4 social entrepreneurs on a mission
These entrepreneurs are in the ‘make the world a better place’ business
These four social entrepreneurs know what it means to be driven to solve a problem, and share a belief that the best way to do that is with a business model that benefits society. They’ve harnessed their entrepreneurial spirit – and that of those around them – to meet the grand challenges we face today in a way that prioritises people and planet, and can still deliver profit.
1. Recovering value from what we discard
Kabira Stokes had once hoped for a career in costume design. But everything changed when she worked for the future mayor of LA, Eric Garcetti, then the city council president. After studying LA’s crime statistics alongside Garcetti, Stokes turned her focus to prison policy and reform. For several years now, her mission has been to tackle the issue of how society treats ‘throwaway’ people and trash. As CEO of Homeboy Recycling she meets the urgent need for better recycling of discarded electronics through providing employment and training to former prison inmates and other Angelenos struggling to get into work.
2. Turning abandoned wood into bespoke furniture
Oliver Waddington-Ball has the Midas touch when it comes to transforming both waste and peoples’ lives. At the Goldfinger Factory, in the underbelly of the iconic Trellick Tower in west London, his craft-based social enterprise is a beacon in the local community. Abandoned wood is turned into bespoke furniture under the expert eye of artisans-in-residence, who in turn provide training and support to young people to develop traditional craft skills. With an impressive range of clients for their beautiful interiors and the additional benefits they offer such as free building services for the local community, Oli has found a way to achieve his mission of “turning waste into gold”.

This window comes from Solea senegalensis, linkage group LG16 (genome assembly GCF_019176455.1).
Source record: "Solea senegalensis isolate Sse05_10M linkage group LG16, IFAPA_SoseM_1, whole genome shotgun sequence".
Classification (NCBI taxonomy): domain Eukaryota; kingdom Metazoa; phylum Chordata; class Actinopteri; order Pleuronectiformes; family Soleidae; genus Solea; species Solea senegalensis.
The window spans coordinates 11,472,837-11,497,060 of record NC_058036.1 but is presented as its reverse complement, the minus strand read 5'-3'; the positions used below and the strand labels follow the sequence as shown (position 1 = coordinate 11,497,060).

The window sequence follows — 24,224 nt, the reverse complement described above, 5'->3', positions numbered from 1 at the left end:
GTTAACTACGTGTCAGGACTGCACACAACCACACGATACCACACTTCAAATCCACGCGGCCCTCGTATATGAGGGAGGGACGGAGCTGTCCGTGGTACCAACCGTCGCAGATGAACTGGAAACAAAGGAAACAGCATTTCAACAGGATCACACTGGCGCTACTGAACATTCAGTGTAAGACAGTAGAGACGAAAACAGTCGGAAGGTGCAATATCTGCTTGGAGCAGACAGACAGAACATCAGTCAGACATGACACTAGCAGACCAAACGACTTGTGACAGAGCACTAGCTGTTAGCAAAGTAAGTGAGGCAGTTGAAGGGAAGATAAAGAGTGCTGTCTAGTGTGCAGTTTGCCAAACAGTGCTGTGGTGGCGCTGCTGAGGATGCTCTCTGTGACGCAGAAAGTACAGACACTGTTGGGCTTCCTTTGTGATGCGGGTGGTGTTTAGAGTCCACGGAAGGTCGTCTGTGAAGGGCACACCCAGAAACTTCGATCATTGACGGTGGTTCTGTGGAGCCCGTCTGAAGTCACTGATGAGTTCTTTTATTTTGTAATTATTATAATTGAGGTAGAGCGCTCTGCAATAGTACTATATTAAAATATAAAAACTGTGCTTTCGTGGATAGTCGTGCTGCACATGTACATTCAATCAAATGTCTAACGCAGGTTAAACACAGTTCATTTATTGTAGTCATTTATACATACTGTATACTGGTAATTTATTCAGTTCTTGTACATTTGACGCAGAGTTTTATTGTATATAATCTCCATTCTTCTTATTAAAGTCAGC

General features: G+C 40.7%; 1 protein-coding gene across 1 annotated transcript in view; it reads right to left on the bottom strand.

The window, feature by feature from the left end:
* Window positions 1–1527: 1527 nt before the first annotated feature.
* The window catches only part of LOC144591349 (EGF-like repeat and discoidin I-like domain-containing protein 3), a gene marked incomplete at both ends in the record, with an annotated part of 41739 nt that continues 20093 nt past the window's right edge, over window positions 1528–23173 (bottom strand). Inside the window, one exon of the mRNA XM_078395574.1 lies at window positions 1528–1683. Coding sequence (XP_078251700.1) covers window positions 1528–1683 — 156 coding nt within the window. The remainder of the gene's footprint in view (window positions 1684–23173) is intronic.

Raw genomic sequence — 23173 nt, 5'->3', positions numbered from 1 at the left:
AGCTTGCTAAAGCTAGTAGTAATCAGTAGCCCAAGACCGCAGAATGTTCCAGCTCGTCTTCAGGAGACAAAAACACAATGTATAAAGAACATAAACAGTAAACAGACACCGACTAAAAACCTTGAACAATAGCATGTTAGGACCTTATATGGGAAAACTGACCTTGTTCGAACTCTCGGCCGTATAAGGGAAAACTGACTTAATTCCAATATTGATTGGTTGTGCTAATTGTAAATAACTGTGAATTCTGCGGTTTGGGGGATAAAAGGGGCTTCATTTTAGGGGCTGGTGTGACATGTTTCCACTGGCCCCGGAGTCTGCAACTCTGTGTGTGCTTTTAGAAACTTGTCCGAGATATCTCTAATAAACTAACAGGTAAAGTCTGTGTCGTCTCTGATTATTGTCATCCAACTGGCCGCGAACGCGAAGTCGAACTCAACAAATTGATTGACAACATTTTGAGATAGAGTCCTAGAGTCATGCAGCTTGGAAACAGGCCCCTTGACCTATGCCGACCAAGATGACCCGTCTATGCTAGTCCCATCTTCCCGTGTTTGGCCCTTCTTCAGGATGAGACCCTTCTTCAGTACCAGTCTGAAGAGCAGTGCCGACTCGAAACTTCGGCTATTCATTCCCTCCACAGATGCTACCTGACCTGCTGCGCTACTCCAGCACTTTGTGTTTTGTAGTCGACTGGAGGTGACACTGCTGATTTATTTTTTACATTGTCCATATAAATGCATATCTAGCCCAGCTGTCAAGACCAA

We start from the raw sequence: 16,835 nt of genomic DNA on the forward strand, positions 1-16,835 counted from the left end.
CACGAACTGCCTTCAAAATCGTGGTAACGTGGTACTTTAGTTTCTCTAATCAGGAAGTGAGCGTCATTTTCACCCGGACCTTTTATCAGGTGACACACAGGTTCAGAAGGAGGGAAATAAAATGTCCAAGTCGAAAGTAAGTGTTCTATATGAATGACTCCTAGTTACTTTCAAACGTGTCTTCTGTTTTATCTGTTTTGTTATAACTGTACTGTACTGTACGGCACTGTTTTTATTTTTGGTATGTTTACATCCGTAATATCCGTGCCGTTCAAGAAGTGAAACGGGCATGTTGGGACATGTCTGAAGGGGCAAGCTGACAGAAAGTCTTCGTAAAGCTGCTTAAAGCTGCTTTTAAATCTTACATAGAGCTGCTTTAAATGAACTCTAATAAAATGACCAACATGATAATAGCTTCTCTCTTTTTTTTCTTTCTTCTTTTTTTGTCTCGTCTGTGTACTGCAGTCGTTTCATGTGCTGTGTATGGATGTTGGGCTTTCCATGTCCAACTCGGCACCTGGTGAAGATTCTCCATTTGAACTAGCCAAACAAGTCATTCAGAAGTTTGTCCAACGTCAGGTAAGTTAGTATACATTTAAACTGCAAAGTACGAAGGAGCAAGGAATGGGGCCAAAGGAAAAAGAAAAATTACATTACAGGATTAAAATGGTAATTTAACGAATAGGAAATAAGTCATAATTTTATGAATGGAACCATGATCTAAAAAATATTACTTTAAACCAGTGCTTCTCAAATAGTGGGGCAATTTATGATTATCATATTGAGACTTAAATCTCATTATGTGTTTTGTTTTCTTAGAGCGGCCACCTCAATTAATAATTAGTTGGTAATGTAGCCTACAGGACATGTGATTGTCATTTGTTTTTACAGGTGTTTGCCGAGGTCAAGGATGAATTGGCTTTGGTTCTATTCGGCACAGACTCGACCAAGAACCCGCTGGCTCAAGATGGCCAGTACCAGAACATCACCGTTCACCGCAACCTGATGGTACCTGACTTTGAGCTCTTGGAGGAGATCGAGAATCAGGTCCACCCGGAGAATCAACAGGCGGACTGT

3. Challenging the crowd to deliver social solutions
Mumbai-born Zenia Tata is a self-styled ‘serial social entrepreneur’ who passionately believes that “doing good for the planet is good for business” – and that the way to do this at scale is with a sustainable model. (She also happens to be a space buff, scuba diver and pilot.) As executive director of global development at ‘innovation engine’ XPRIZE, her task is to find and develop new technology that can help tackle some of the challenges faced by economically disadvantaged people in Asia, Africa and Latin America. Her current focus is on water security and XPRIZE has put up a prize fund to innovators and engineers around the world who can develop technology that increases access to clean and abundant water for those who most urgently need it.
4. Sowing the seeds of change
Down a south London side street, the ‘agricultural mavericks’ at Ande Gregson’s Green Lab are working on some big ideas. Ande’s team hope to tackle the problems of our unsustainable food system by using technology to find long-term solutions – they want to rethink the way we produce and process food. In addition to being a bio-lab for research and experiments focused on sustainability, Green Lab runs workshops for schools and curious individuals. If you’ve ever craved an introduction to urban aquaponics (growing food using fish waste and a water recirculating system, for the uninitiated) you’re in luck
Before making financial decisions always do research, or talk to a financial adviser. Views are those of our mentors and customers and do not constitute financial advice.